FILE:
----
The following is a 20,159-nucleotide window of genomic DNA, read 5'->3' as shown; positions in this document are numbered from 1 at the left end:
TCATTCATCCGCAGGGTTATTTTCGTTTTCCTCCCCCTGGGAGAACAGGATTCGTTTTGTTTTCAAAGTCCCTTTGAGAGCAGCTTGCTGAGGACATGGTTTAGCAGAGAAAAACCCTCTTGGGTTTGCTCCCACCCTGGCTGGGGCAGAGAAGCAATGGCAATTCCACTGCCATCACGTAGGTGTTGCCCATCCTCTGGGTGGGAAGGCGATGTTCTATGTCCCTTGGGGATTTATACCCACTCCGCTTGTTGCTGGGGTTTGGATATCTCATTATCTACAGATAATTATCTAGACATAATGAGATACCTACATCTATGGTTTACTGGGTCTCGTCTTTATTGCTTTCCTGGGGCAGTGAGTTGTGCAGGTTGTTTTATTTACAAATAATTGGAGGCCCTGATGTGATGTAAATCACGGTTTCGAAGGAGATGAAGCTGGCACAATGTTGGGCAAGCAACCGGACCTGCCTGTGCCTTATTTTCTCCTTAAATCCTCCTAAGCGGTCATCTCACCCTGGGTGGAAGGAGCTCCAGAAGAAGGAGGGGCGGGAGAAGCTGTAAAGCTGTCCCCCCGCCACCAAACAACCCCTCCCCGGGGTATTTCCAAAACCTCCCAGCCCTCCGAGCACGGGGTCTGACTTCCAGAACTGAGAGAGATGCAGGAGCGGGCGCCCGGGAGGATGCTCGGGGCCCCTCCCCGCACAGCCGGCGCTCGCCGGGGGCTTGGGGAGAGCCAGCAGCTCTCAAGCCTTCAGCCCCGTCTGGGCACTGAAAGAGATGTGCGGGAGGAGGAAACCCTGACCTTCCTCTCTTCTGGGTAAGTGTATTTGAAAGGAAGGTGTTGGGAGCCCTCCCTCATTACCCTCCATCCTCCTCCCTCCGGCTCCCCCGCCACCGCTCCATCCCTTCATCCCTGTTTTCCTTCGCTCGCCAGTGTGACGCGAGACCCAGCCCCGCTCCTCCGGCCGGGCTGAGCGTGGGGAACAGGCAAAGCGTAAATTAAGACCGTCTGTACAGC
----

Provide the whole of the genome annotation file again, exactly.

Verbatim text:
The following is a 20,159-nucleotide window of genomic DNA, read 5'->3' as shown; positions in this document are numbered from 1 at the left end:
TCATTCATCCGCAGGGTTATTTTCGTTTTCCTCCCCCTGGGAGAACAGGATTCGTTTTGTTTTCAAAGTCCCTTTGAGAGCAGCTTGCTGAGGACATGGTTTAGCAGAGAAAAACCCTCTTGGGTTTGCTCCCACCCTGGCTGGGGCAGAGAAGCAATGGCAATTCCACTGCCATCACGTAGGTGTTGCCCATCCTCTGGGTGGGAAGGCGATGTTCTATGTCCCTTGGGGATTTATACCCACTCCGCTTGTTGCTGGGGTTTGGATATCTCATTATCTACAGATAATTATCTAGACATAATGAGATACCTACATCTATGGTTTACTGGGTCTCGTCTTTATTGCTTTCCTGGGGCAGTGAGTTGTGCAGGTTGTTTTATTTACAAATAATTGGAGGCCCTGATGTGATGTAAATCACGGTTTCGAAGGAGATGAAGCTGGCACAATGTTGGGCAAGCAACCGGACCTGCCTGTGCCTTATTTTCTCCTTAAATCCTCCTAAGCGGTCATCTCACCCTGGGTGGAAGGAGCTCCAGAAGAAGGAGGGGCGGGAGAAGCTGTAAAGCTGTCCCCCCGCCACCAAACAACCCCTCCCCGGGGTATTTCCAAAACCTCCCAGCCCTCCGAGCACGGGGTCTGACTTCCAGAACTGAGAGAGATGCAGGAGCGGGCGCCCGGGAGGATGCTCGGGGCCCCTCCCCGCACAGCCGGCGCTCGCCGGGGGCTTGGGGAGAGCCAGCAGCTCTCAAGCCTTCAGCCCCGTCTGGGCACTGAAAGAGATGTGCGGGAGGAGGAAACCCTGACCTTCCTCTCTTCTGGGTAAGTGTATTTGAAAGGAAGGTGTTGGGAGCCCTCCCTCATTACCCTCCATCCTCCTCCCTCCGGCTCCCCCGCCACCGCTCCATCCCTTCATCCCTGTTTTCCTTCGCTCGCCAGTGTGACGCGAGACCCAGCCCCGCTCCTCCGGCCGGGCTGAGCGTGGGGAACAGGCAAAGCGTAAATTAAGACCGTCTGTACAGC